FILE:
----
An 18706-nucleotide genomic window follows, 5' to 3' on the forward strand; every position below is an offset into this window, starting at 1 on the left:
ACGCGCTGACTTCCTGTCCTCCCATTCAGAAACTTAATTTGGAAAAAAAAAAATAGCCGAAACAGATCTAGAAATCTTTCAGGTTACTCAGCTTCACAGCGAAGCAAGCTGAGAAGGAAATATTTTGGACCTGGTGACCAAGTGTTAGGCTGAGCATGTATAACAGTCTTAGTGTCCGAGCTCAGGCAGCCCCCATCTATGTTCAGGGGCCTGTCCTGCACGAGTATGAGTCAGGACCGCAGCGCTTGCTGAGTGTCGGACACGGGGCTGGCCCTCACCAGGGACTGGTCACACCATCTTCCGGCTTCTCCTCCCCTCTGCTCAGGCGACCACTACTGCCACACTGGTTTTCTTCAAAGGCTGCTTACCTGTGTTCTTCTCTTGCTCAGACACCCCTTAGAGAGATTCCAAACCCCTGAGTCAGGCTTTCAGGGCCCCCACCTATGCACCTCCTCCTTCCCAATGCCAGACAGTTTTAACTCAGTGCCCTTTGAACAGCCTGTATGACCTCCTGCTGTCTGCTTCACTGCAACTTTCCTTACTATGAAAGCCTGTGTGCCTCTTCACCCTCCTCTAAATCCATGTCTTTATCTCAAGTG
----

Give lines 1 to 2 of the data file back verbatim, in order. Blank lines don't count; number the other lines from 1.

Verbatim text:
An 18706-nucleotide genomic window follows, 5' to 3' on the forward strand; every position below is an offset into this window, starting at 1 on the left:
ACGCGCTGACTTCCTGTCCTCCCATTCAGAAACTTAATTTGGAAAAAAAAAAATAGCCGAAACAGATCTAGAAATCTTTCAGGTTACTCAGCTTCACAGCGAAGCAAGCTGAGAAGGAAATATTTTGGACCTGGTGACCAAGTGTTAGGCTGAGCATGTATAACAGTCTTAGTGTCCGAGCTCAGGCAGCCCCCATCTATGTTCAGGGGCCTGTCCTGCACGAGTATGAGTCAGGACCGCAGCGCTTGCTGAGTGTCGGACACGGGGCTGGCCCTCACCAGGGACTGGTCACACCATCTTCCGGCTTCTCCTCCCCTCTGCTCAGGCGACCACTACTGCCACACTGGTTTTCTTCAAAGGCTGCTTACCTGTGTTCTTCTCTTGCTCAGACACCCCTTAGAGAGATTCCAAACCCCTGAGTCAGGCTTTCAGGGCCCCCACCTATGCACCTCCTCCTTCCCAATGCCAGACAGTTTTAACTCAGTGCCCTTTGAACAGCCTGTATGACCTCCTGCTGTCTGCTTCACTGCAACTTTCCTTACTATGAAAGCCTGTGTGCCTCTTCACCCTCCTCTAAATCCATGTCTTTATCTCAAGTG